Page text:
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UPDATE 1-Euro zone bond yields near record lows as German outlook dims

Virginia Furness

* Euro zone periphery govt bond yields (Updates pricing, adds charts, ZEW survey)

LONDON, Aug 13 (Reuters) - Euro zone government bond yields fell on Tuesday, with Germany's 10-year benchmark reaching new lows, as concerns ranging from Brexit to political turmoil in Italy drover investors into safe-haven assets.

A survey of business sentiment in Germany added to a dismal image of euro zone's largest economy, showing a deterioration in the outlook for the German economy.

ZEW said its monthly survey showed economic sentiment among investors fell to -44.1 from -24.5 in July. Economists polled by Reuters had expected a drop to -28.5.

A separate gauge measuring investors' assessment of current economic conditions fell to -13.5 from -1.1 in the previous month. Analysts had predicted a reading of -7.0.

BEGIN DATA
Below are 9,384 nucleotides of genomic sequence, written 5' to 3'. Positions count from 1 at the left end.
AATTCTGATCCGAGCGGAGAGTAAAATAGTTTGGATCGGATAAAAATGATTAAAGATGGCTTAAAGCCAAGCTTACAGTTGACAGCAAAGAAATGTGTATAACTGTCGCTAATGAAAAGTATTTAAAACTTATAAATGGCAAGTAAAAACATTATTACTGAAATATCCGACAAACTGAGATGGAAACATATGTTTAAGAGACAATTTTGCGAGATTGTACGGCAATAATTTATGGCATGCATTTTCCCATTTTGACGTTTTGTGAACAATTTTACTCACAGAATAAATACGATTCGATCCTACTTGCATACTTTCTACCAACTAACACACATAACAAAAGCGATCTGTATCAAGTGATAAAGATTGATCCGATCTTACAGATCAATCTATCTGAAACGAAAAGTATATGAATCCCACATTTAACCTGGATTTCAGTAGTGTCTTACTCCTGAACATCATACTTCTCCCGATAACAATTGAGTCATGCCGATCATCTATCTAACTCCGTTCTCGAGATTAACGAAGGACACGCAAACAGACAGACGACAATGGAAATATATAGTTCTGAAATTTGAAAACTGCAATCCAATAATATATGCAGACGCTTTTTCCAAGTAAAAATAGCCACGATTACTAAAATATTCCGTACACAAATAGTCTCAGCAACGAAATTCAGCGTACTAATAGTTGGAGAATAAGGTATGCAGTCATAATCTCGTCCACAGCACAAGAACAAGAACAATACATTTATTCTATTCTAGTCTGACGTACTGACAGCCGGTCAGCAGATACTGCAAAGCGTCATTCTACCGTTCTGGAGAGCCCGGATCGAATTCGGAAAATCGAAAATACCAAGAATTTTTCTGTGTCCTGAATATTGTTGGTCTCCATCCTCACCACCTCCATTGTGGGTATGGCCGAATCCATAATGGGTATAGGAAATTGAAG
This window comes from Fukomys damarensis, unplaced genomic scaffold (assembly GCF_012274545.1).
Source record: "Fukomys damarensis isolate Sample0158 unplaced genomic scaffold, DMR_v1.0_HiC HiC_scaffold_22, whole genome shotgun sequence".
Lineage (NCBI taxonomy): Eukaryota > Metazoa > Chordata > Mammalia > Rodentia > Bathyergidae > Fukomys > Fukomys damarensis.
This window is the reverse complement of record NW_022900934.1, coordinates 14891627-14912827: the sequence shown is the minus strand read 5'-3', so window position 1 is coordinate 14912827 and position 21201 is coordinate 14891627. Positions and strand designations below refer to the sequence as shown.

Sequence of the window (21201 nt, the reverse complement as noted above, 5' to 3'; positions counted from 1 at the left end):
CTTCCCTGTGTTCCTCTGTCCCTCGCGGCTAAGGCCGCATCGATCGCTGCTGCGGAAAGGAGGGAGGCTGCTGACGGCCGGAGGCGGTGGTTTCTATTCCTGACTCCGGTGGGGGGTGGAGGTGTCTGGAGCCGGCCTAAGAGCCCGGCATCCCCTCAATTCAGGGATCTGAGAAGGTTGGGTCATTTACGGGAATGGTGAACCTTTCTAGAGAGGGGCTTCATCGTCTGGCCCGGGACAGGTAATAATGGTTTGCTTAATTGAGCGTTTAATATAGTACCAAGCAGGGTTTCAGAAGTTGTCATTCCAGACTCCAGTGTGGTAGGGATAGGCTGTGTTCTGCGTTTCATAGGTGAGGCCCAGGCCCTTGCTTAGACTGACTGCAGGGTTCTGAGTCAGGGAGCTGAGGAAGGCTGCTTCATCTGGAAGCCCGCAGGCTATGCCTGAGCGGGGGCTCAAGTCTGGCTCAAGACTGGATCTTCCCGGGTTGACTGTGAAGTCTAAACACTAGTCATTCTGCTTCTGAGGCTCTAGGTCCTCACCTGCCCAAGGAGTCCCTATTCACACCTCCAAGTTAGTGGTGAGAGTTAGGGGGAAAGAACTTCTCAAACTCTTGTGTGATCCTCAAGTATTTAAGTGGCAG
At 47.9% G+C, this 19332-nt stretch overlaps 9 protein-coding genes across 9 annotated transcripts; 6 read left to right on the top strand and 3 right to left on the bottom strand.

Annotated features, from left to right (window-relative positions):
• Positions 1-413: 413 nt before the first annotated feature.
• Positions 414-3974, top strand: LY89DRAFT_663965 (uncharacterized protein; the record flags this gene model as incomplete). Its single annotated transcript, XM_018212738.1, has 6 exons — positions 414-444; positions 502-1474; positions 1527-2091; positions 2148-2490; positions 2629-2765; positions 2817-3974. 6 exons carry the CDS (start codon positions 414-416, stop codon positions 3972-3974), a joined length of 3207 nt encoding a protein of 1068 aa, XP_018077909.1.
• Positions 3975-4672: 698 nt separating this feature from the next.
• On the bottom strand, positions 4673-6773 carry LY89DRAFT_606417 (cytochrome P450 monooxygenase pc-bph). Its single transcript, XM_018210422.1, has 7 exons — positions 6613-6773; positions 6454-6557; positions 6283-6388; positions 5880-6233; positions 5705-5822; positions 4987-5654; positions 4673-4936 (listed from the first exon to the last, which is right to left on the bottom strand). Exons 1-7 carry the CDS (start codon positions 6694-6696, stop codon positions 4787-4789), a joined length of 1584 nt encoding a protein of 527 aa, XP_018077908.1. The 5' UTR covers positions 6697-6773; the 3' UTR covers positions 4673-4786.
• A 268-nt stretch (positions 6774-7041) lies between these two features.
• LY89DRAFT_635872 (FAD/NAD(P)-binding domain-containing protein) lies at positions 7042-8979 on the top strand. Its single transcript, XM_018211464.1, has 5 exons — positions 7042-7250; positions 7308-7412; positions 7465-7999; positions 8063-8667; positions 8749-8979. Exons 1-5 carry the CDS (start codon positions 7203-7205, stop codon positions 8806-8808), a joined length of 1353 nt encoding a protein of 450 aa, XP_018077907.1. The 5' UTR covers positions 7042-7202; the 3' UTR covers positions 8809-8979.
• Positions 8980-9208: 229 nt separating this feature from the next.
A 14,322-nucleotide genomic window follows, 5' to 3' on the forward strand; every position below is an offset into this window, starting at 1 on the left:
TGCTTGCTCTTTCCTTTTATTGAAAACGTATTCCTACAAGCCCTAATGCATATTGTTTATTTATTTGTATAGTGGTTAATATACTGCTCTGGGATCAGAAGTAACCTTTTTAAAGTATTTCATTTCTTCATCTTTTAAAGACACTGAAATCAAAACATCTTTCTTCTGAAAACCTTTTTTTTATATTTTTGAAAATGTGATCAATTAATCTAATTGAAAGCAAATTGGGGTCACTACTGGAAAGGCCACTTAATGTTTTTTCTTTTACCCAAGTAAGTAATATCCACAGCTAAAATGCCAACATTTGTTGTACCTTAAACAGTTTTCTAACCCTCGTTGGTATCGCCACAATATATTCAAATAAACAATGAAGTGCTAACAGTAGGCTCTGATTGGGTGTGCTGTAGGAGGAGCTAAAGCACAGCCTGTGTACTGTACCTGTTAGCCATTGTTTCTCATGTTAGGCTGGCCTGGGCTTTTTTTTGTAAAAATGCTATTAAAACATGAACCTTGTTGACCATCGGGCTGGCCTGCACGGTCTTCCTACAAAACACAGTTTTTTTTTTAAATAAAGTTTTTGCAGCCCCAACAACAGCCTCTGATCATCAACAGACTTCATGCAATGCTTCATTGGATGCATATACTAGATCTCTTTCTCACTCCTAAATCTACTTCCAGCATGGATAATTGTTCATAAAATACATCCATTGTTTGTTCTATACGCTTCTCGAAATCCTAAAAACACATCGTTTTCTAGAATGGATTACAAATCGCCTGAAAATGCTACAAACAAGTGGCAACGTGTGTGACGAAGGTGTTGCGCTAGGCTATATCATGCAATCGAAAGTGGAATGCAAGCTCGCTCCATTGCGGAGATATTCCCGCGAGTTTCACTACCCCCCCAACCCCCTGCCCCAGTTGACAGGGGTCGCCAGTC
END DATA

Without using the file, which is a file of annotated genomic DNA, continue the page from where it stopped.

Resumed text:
"The ZEW index hasn't been the most important, but this time everyone is very nervous and looking at all kinds of data," said Daniel Lenz, rates strategist at DZ Bank.

Ten-year German government bond yields were last at -0.613% in early trade, having hit a record low of 0.619% earlier in the session. Its 30-year notes outperformed and were down four basis points at -0.135%, near record lows,.

Economic woes and expectations of more monetary easing are pushing down bond yields globally. Japanese 10-year yields hit three-year lows.

There are now nine sovereigns with 10-year bonds that trade at market prices implying a negative yield to maturity. The nominal stock of government debt with negative yields is about $15 trillion, Fitch said in a note on Monday.

Italian yields were down as much as seven basis points across the curve, falling for the second straight trading day after a call on Friday from League leader Matteo Salvini to dissolve the government.

Salvini is pushing for a no-confidence vote this week to bring down the government his party formed with the 5-Star Movement last year. Opposition parties would prefer to wait until Aug. 19-20. The decision lies with the heads of political groups in the Senate.

Italy's 10-year yield fell to 1.68%.

(Reporting by Virginia Furness; editing by Larry King)